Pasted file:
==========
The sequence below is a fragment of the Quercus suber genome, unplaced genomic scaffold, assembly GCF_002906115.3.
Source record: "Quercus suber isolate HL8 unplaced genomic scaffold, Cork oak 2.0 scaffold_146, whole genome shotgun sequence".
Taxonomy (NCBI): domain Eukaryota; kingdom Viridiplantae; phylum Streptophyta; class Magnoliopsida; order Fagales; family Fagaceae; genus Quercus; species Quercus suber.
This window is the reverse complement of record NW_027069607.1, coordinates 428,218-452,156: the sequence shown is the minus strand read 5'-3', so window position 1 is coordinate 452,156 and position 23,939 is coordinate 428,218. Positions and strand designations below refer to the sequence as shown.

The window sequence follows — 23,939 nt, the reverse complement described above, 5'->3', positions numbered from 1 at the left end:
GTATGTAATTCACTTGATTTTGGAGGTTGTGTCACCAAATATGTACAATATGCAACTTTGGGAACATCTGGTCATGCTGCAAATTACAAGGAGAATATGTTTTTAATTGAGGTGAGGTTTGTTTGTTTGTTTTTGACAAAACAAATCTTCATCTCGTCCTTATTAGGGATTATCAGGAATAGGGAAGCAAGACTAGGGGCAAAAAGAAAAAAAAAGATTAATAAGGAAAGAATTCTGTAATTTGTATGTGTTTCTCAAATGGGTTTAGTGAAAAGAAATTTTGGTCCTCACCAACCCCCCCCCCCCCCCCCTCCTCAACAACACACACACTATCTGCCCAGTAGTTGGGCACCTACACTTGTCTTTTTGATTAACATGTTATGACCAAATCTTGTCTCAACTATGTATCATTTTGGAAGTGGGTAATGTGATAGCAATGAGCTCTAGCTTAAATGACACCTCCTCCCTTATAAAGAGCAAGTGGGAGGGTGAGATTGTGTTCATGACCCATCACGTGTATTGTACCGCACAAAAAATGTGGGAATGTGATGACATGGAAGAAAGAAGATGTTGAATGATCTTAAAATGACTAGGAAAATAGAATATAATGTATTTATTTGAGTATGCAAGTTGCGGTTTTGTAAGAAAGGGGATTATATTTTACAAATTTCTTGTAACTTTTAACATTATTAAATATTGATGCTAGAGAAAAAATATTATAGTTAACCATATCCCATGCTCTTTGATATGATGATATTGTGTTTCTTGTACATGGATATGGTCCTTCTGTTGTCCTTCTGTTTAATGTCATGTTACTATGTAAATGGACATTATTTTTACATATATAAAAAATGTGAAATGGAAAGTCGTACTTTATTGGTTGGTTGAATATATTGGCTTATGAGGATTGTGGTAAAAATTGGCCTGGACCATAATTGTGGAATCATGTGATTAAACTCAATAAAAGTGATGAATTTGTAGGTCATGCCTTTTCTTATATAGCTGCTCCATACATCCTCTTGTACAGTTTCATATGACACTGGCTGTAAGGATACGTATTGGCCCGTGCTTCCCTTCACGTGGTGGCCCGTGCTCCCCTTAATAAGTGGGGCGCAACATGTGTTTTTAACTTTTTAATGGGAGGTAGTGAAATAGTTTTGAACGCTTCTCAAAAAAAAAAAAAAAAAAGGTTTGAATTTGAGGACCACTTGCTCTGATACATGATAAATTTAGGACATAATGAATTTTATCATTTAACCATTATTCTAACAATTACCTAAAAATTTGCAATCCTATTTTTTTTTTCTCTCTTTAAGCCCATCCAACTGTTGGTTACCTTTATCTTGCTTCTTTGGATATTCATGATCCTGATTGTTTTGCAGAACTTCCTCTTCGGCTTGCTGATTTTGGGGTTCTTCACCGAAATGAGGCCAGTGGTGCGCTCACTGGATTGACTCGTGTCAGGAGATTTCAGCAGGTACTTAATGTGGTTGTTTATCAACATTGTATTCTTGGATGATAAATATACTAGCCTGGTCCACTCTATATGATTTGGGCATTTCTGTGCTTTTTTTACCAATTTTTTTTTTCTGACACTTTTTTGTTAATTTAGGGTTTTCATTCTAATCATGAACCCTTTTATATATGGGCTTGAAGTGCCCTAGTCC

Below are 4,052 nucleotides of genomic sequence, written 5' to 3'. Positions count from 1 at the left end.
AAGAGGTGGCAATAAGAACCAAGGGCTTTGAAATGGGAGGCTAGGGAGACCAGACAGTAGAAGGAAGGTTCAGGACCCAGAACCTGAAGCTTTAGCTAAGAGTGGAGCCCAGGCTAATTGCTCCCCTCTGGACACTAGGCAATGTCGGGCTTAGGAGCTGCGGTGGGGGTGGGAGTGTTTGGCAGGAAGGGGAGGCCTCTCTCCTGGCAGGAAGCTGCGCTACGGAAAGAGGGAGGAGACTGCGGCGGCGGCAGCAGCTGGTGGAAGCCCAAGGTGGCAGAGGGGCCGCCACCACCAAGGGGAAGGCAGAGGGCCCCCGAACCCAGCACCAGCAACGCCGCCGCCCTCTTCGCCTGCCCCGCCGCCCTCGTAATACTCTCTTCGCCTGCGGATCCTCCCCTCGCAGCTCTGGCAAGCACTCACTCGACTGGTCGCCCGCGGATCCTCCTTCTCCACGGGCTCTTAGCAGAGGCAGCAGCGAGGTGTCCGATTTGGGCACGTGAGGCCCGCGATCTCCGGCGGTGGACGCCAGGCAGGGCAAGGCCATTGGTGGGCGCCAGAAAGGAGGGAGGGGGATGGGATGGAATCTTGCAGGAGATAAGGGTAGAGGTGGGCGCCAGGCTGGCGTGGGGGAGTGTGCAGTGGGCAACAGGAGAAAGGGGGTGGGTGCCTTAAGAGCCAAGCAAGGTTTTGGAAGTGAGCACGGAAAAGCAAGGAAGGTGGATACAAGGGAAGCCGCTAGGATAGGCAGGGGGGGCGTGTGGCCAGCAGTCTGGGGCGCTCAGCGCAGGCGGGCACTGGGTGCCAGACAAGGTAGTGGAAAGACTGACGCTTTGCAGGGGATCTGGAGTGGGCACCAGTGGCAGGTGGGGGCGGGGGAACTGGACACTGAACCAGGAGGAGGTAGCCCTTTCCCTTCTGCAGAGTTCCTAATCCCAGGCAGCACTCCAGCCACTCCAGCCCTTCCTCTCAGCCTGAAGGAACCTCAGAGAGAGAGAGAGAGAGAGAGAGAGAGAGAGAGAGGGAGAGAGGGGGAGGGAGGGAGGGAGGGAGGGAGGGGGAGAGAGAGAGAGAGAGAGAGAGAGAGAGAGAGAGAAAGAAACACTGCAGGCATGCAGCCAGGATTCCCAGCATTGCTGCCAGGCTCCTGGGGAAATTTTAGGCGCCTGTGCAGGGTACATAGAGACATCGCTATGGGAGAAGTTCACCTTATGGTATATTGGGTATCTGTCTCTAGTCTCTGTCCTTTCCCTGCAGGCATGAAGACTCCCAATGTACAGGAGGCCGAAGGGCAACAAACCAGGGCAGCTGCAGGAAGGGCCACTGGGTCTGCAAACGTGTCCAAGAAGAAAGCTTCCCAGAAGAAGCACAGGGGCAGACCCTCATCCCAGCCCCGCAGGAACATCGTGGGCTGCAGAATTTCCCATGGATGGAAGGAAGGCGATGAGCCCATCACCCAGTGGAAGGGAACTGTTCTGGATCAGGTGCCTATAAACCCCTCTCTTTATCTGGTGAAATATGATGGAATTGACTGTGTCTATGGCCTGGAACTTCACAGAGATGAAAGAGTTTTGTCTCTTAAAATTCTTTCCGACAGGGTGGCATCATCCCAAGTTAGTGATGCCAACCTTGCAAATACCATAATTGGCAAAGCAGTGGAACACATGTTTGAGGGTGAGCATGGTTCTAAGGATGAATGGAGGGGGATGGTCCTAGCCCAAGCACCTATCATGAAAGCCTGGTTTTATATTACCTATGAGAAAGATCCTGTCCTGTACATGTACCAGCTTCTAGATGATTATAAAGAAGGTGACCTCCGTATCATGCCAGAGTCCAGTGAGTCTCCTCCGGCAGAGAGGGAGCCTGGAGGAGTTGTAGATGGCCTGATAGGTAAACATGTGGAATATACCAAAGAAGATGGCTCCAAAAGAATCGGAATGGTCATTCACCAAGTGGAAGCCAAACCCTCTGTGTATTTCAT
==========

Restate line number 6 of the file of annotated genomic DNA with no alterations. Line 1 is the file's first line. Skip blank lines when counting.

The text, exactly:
GTATGTAATTCACTTGATTTTGGAGGTTGTGTCACCAAATATGTACAATATGCAACTTTGGGAACATCTGGTCATGCTGCAAATTACAAGGAGAATATGTTTTTAATTGAGGTGAGGTTTGTTTGTTTGTTTTTGACAAAACAAATCTTCATCTCGTCCTTATTAGGGATTATCAGGAATAGGGAAGCAAGACTAGGGGCAAAAAGAAAAAAAAAGATTAATAAGGAAAGAATTCTGTAATTTGTATGTGTTTCTCAAATGGGTTTAGTGAAAAGAAATTTTGGTCCTCACCAACCCCCCCCCCCCCCCCCTCCTCAACAACACACACACTATCTGCCCAGTAGTTGGGCACCTACACTTGTCTTTTTGATTAACATGTTATGACCAAATCTTGTCTCAACTATGTATCATTTTGGAAGTGGGTAATGTGATAGCAATGAGCTCTAGCTTAAATGACACCTCCTCCCTTATAAAGAGCAAGTGGGAGGGTGAGATTGTGTTCATGACCCATCACGTGTATTGTACCGCACAAAAAATGTGGGAATGTGATGACATGGAAGAAAGAAGATGTTGAATGATCTTAAAATGACTAGGAAAATAGAATATAATGTATTTATTTGAGTATGCAAGTTGCGGTTTTGTAAGAAAGGGGATTATATTTTACAAATTTCTTGTAACTTTTAACATTATTAAATATTGATGCTAGAGAAAAAATATTATAGTTAACCATATCCCATGCTCTTTGATATGATGATATTGTGTTTCTTGTACATGGATATGGTCCTTCTGTTGTCCTTCTGTTTAATGTCATGTTACTATGTAAATGGACATTATTTTTACATATATAAAAAATGTGAAATGGAAAGTCGTACTTTATTGGTTGGTTGAATATATTGGCTTATGAGGATTGTGGTAAAAATTGGCCTGGACCATAATTGTGGAATCATGTGATTAAACTCAATAAAAGTGATGAATTTGTAGGTCATGCCTTTTCTTATATAGCTGCTCCATACATCCTCTTGTACAGTTTCATATGACACTGGCTGTAAGGATACGTATTGGCCCGTGCTTCCCTTCACGTGGTGGCCCGTGCTCCCCTTAATAAGTGGGGCGCAACATGTGTTTTTAACTTTTTAATGGGAGGTAGTGAAATAGTTTTGAACGCTTCTCAAAAAAAAAAAAAAAAAAGGTTTGAATTTGAGGACCACTTGCTCTGATACATGATAAATTTAGGACATAATGAATTTTATCATTTAACCATTATTCTAACAATTACCTAAAAATTTGCAATCCTATTTTTTTTTTCTCTCTTTAAGCCCATCCAACTGTTGGTTACCTTTATCTTGCTTCTTTGGATATTCATGATCCTGATTGTTTTGCAGAACTTCCTCTTCGGCTTGCTGATTTTGGGGTTCTTCACCGAAATGAGGCCAGTGGTGCGCTCACTGGATTGACTCGTGTCAGGAGATTTCAGCAGGTACTTAATGTGGTTGTTTATCAACATTGTATTCTTGGATGATAAATATACTAGCCTGGTCCACTCTATATGATTTGGGCATTTCTGTGCTTTTTTTACCAATTTTTTTTTTCTGACACTTTTTTGTTAATTTAGGGTTTTCATTCTAATCATGAACCCTTTTATATATGGGCTTGAAGTGCCCTAGTCC